I often have to perform meta-analysis of past experiments for which the only info I have is the fold change and the p-value (of any measure you may imagine: species richness, gene expression, depth of coverage, plates of carbonara eaten in 5 minutes, everything).

The hardest thing to find out for me was how to take the direction of the changes into account. E.g. if monday I eat 10 carbonara more than my brother (p=0.01), on tuesday 10 more (p=0.01), on wednesday 5 more (p=0.1), on thursday 10 less (p=0.01), on friday ten less (p=0.01) and on saturday 5 less (p=0.1), a standard Stouffer meta-analysis would return a highly significant p-value, completely disregarding the fact that the significant changes were half in my favor, and half in favor of my brother.

How can I take into account the information on the direction?

I had no idea on how to proceed, and I wasn’t able to find any reference (I am not an expert of meta-analysis), but then I was so lucky to stumble upon the manual page of the software package METAINTER for performing meta-analysis.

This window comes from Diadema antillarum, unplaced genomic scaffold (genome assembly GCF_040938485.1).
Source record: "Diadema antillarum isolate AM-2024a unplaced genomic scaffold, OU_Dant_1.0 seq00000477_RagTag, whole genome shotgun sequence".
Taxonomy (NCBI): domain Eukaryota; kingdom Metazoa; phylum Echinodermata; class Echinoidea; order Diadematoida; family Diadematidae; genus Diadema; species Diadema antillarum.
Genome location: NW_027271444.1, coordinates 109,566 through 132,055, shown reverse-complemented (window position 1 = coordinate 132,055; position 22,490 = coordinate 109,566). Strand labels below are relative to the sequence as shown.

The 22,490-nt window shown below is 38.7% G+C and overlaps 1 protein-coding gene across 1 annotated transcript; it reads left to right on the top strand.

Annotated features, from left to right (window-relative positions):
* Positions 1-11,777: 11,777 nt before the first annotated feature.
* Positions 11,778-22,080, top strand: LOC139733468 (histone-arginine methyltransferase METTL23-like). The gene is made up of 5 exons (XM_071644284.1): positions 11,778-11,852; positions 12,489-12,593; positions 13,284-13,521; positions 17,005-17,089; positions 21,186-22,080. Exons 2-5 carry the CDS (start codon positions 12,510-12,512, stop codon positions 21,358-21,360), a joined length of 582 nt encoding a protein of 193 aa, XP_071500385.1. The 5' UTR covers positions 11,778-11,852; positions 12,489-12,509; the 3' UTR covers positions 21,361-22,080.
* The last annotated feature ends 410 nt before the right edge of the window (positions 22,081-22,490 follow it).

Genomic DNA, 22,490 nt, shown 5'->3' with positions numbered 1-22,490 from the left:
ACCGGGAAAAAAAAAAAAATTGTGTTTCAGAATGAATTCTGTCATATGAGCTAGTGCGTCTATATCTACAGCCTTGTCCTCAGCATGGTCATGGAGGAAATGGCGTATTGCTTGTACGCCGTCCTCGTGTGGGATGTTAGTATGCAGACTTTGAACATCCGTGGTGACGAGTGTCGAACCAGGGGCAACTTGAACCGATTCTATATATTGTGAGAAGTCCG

The authors described there a method to perform Stouffer meta-analysis accounting for the direction of the effects. Their explanation was so clear that it was easy for me to write a simple function in R: I paste it below.

signed.Stouffer.meta <- function(p, w, sign) { # p is a vector of p-values
if (missing(w)) {
w <- rep(1, length(p))/length(p)
} else {
if (length(w) != length(p))
stop("Length of p and w must equal!")
}
if(length(p)==1) Zi1)
{
Zi<-qnorm(p/2,lower.tail=FALSE)
Zi[sign<0]<-(-Zi[sign<0])
}
Z <- sum(w*Zi)/sqrt(sum(w^2))
p.val <- 2*(1-pnorm(abs(Z)))
return(c(Z = Z, p.value = p.val))
}

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*Related*

check out this and references therein…. lose the focus on the pvalue!

https://www.nature.com/articles/nature25753

Thanks, I’ll check it out!